Institute of Labour Market Information and Analysis (ILMIA)
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Soalan Lazim

What is the function of ILMIA?

ILMIA serves as an information centre for labour data and analysis for the Malaysian labour market. At ILMIA, we are responsible for ensuring that data is accurate and up to date as well as facilitating data sharing with users. ILMIA is also the agency responsible for conducting research / studies on the labour market in Malaysia. The results of these studies will be published and used as a guide for policy-making relating to national labour.

What kind of data can be obtained from ILMIA?

Among the data that are available are data on key labour market indicators, supply and demand by economic sectors and NKEAs, average wage according to sectors, and skills by occupation.

Who uses ILMIA Portal?

ILMIA aims to inform users that are government, independent researchers, self-employed and employers, employees, students and public. The ILMIA portal can be used by all categories of user and strives to use language that is simple, non-technical and easily understood by all.

From where does ILMIA source the data that it analyses?

Data sources are obtained principally from several government agencies such as the Department of Statistics, Ministry of Education, Bank Negara Malaysia, the Economic Planning Unit, Ministry of Human Resources and others, including the private sector if made available.

What is the difference between the terms 'Labour Force' and 'Workforce'?

The term 'labour force' refers to all people in Malaysia aged between 15 and 64 years who are at work or unemployed. The 'Workforce' is another category which includes those who do any work for pay, profit or family gain (whether as employer, employee, self-employed or unpaid family worker).

What is the definition of 'Unemployment' and the 'Unemployment Rate'?

  • 'Unemployment' means the population aged between 15 and 64 years in the labour force category who are willing to, and actively looking for, work.
  • 'Unemployment rate' means the number of unemployed compared to the total labour force expressed as a percentage.

What is meant by 'Outside The Labour Force' and how does it differ from unemployment?

'Outside the labour force' refers to those who are not classified as employed or unemployed, such as housewives, students, retirees and those not interested in finding employment. Unemployed, on the other hand, means those who have yet to get a job but are willing to, and actively seeking, work.

Is the unemployment rate in Malaysia better than in other countries?

Overall, the unemployment rate in Malaysia is on average 3.4% (2016). This rate is lower than that in Australia (5.8%) and Brazil (5.6%). Malaysia's unemployment rate is basically stable and some would consider that full employment in the economy has been achieved. Although, in principle, a lower unemployment rate indicates the economy is steady, the unemployment rate will not reduce to zero as there will always be unemployment due to frictions or timing lags, as a result of, for example, employees moving to new jobs or changes in technology.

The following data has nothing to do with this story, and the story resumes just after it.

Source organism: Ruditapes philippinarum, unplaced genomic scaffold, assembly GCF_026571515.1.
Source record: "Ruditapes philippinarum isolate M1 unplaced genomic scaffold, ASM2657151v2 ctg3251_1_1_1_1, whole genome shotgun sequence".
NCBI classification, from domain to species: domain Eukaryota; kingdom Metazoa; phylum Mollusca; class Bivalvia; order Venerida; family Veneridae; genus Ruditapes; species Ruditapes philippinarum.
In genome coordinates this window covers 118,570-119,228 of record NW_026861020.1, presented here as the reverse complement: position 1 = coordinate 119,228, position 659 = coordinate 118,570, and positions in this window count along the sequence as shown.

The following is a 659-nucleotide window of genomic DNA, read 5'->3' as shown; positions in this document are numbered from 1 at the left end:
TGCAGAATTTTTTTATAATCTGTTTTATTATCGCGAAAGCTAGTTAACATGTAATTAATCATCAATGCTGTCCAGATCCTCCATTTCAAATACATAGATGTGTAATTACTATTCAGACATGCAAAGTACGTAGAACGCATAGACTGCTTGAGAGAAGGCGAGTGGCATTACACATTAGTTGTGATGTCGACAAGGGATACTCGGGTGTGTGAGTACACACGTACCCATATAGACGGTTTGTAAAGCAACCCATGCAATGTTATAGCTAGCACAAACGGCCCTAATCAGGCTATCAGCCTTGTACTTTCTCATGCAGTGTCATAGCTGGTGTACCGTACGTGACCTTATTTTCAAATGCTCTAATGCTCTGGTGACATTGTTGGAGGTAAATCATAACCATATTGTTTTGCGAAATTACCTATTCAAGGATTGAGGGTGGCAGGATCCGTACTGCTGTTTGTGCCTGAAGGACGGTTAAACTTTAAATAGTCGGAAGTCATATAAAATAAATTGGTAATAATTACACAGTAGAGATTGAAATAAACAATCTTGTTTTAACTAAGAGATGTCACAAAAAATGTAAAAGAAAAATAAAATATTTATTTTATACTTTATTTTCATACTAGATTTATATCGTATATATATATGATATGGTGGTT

How can i get hold of books published by ILMIA?

Books and journals published by ILMIA are available online (softcopy) in the publications section. In addition, users can apply in writing or visit ILMIA's office to get printed copies.

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  • A Study on Human Capital Requirement for the Sarawak Corridor of Renewable Energy (SCORE) and Potential Development for Kota Samarahan with Special Focus on Serian Division

A Study on Human Capital Requirement for the Sarawak Corridor of Renewable Energy (SCORE) and Potential Development for Kota Samarahan with Special Focus on Serian Division

A Study on Human Capital Requirement for the Sarawak Corridor of Renewable Energy (SCORE) and Potential Development for Kota Samarahan with Special Focus on Serian Division

 

As in the other corridor research, this study examined the human capital requirements associated with development and investment efforts focused on five growth regional nodes within SCORE, but also Kota Samarahan. The five nodes are Tanjung Manis, Mukah, Samalaju, Baram and Tunoh, while for Kota Samarahan the focused on Serian district. The study was to identify human capital supply and demand issues for the specified economic sub-sectors within each regional node and outline good practices and strategies which can be adopted from experience elsewhere to enhance the availability and sustainability of talent for SCORE’s development needs. The largest demand appear to be for semi-skilled workers in the industries covered. Employers preferred fresh graduates with some exposure to the industry thus highlighting the importance of internships and other attachments to the workplace for students at academic, TVET and training institutions. Jobs in heavy industries like aluminium, steel and shipbuilding were perceived to be unattractive. In part this relates to issues of access and cost-of-living related to remoteness of the work location. Critical jobs facing high demand or potential shortages include CNC machinist, heavy vehicle mechanics and tour guides. Greater collaboration between industry and educational and training providers needed to have better integrated talent development of relevance to job requirements and skills. With high demand in semi-skills jobs TVET type educations needs to be promoted to reduce perception of career path unattractiveness.

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